A Useful but Limited Macro-Scope of the Blue Economy – Lucas Watt

Voyer et al (2018) called their article “Shades of Blue” indicating that they were going to identify the many different meanings attached to the term Blue Economy. I was left a slightly disappointed as they only identified four very macro uses of the blue economy; far from “fifty shades” that I expected. This was primarily due to the type of methodology they used. They used a particular literature search methodology where the keyword “blue-economy” and appropriate synonyms were entered into a targeted web search. Through this process, a variety of “grey literature” concerning the blue economy was obtained. From the articles they found, they categorized them according to four common themes. The four thematic categories they identified in the literature were as follows (pp. 604-606):

  1. Oceans as Natural Capital: “The key focus of this body of literature was prioritization of these aspects of sustainable development, alongside human health and well-being”
  2. Oceans as Livelihoods: “The cluster analysis indicated a co-occurrence of human health and safety sub-themes, including themes related to livelihoods, food security, poverty alleviation and income and employment generation”
  3. Oceans as Good Business: “… relating to the classification of component sectors of a blue economy, the valuation of those sectors and the identification of sector specific growth strategies”
  4. Oceans as a Driver of Innovation: “the co-occurrence of sub-themes relating to investment , innovative financing and private sector investment in blue growth strategies… The oceans as good business and oceans as a driver of innovation, are closely related as, innovation, investment and public/private sector partnership are seen as key drivers of the success of blue growth strategies”

They further categorize these four themes in to two whereby (1) oceans as natural capital / ocean as livelihoods and (2) oceans as good business / oceans as drivers of innovation were represented as diametrically opposed to the other. Clearly this separates the blue economy paradigm out to its sustainability and economic focuses in ways that represent an underlying tension in the term.

This focus on thematic tension leads to some insightful but brief discussion at the end of the article. In particular Voyer et al (2021) are attentive to broad processes occurring in the maritime domain which operate in this context of tension, and may even be created by this tension. Of particular note is their discussion on delimitation and securitization. They argue that Ocean spaces are being controlled, defined, occupied, guarded, in ways to ensure that blue economy objectives are pursued. However, until some form of coherence is arrived at in the blue economy term it is hard to specify what exactly this ocean space is being governed for and against. They imply that delimitation and securitization may be occurring in ocean spaces not to pursue inclusive blue economy objectives, but to assert internal sub blue economy objectives. With its internal contradications, the blue economy “may pose a serious threat by generating conflict and disputes” (Voyer et al, 2021, pg 611). The article also brought up blue washing where the sustainability objectives of the blue economy paradigm may be being used as a method to disarm resistance to its more economic objectives. This again plays off this fundamental sustainability/economic thematic tension within the blue economy term which their literature review highlights well.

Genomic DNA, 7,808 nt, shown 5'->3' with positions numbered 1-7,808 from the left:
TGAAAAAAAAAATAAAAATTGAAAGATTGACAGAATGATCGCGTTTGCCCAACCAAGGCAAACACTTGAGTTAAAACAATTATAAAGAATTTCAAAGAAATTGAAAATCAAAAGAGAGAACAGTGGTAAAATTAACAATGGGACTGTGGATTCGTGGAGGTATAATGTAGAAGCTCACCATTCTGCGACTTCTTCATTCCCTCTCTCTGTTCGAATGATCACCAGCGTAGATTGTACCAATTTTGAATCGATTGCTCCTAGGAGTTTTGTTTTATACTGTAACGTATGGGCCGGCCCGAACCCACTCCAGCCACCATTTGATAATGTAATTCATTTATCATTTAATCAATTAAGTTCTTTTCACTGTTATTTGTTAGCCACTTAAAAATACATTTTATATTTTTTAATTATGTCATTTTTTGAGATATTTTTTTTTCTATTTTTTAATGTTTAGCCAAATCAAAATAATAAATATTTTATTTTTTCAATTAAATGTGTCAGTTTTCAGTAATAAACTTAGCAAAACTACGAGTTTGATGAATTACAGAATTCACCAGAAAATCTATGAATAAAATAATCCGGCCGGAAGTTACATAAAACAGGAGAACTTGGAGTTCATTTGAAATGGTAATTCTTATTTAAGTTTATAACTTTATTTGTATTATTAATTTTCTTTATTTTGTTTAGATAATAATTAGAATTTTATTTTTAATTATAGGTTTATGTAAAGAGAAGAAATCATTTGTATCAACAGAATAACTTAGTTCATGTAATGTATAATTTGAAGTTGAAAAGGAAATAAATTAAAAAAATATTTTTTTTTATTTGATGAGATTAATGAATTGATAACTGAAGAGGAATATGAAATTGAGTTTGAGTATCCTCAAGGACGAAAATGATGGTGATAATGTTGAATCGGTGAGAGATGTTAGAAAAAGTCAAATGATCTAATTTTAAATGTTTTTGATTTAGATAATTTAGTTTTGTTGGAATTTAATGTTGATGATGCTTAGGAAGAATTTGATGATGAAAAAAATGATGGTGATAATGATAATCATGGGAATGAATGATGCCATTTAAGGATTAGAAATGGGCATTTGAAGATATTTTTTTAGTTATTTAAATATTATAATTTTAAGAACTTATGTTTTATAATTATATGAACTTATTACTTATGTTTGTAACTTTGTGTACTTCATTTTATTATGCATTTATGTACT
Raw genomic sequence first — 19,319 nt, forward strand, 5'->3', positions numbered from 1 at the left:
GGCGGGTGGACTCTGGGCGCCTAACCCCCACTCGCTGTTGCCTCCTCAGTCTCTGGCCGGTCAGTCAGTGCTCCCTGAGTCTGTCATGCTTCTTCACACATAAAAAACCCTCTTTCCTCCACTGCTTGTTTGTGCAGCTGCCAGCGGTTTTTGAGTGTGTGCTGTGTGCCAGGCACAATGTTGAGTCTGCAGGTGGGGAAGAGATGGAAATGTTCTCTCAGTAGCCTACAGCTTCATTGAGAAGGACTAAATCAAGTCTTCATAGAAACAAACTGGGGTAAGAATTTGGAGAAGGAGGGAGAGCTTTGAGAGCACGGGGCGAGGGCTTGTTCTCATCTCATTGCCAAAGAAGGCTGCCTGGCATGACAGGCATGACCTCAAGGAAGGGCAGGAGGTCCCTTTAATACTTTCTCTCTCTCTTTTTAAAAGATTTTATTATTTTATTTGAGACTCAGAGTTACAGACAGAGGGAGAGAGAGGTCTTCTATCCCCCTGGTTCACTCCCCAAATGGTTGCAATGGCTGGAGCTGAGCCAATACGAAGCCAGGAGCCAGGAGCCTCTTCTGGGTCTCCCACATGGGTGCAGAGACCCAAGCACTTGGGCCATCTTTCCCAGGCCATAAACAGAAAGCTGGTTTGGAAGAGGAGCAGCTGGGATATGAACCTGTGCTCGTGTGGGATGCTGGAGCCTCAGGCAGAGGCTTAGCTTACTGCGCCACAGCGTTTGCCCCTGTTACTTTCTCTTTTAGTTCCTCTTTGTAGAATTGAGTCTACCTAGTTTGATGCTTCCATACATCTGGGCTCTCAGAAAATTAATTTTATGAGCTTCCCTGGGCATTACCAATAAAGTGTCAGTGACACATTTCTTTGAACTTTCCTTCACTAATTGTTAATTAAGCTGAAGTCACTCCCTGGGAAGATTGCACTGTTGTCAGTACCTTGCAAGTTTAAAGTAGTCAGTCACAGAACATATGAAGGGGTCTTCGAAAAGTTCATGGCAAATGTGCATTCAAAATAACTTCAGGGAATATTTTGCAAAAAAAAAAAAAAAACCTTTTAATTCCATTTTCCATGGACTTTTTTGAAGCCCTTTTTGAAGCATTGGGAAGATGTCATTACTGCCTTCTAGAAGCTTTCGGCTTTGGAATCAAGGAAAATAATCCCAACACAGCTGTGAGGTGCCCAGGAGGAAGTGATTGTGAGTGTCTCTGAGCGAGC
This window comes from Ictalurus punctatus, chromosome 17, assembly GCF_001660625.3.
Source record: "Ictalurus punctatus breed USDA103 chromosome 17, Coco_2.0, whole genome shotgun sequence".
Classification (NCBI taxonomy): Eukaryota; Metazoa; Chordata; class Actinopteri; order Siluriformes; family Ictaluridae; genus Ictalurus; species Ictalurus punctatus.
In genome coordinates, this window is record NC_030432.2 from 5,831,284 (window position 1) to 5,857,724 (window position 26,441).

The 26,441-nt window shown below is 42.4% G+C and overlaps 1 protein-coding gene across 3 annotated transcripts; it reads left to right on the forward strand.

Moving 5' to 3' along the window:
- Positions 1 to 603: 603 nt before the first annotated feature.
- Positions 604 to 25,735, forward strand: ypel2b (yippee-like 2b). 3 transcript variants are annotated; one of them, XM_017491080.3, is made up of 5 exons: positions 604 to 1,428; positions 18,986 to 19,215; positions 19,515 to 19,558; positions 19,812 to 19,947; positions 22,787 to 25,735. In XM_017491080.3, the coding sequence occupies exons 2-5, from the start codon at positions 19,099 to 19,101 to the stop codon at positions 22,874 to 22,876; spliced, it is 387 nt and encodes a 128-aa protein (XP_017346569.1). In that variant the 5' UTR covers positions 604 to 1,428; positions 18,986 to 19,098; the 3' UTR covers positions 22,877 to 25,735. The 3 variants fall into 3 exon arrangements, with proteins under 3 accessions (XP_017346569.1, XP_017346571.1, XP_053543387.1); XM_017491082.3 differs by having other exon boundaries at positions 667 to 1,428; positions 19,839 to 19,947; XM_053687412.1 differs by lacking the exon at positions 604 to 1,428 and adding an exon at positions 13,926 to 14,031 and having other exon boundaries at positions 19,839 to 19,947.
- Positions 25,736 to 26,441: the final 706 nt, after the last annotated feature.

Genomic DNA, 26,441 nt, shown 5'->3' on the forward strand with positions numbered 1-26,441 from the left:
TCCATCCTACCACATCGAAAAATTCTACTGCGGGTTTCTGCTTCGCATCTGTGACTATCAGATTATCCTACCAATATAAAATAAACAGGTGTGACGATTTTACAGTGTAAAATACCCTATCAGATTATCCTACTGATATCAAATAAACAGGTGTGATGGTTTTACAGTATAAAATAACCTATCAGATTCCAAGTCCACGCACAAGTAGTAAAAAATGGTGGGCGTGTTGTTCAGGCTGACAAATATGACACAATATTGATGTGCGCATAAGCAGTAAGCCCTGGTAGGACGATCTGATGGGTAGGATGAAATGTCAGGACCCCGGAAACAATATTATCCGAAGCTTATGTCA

There is value in this meta literature search type methodology that analyses thematic tensions and alliances, however there are methodological limits in their study. Firstly, there is little context, institution, or region specific analysis of the use of the term. A term thematically analyzed but not grounded in any particular context is fundamentally going to miss the many different “shades” or slight variations in how it is used. How the multitude of blue economy articles, resources, and ideas interact in one regional or contextual setting could be vastly different to another. While it would be difficult to represent this in a desk literature search type methodology, this gap could have been narrowed by segmenting articles articles according to region or setting (more than they already have), and then presenting how this culminated in different blue economy outcomes. This would have assisted them in further identifying the different “shade” gradients in their analysis.

Secondly, the thematic distinctions, alliances, and contradictions, are certainly not as black and white as they portray. Articles cannot be black boxed into a theme as easily as they have done here. For instance, are the business and livelihoods themes so diametrically opposed to one another in the literature? I could see that there would be some contexts where a less contradictory alliance between oceans as livelihoods and oceans as good business could exist in theory if carried out in a genuine and integrated manner. Are business and natural capital themes also opposed to one another in the literature? Attention to the natural capital of the ocean in the fisheries sector has been proven out through economic models to be good business in the long run (World Bank, 2009). To represent themes in the blue economy with specificity requires being attentive to the possibility of articles straddling multiple themes and allying with other themes in more complementary ways.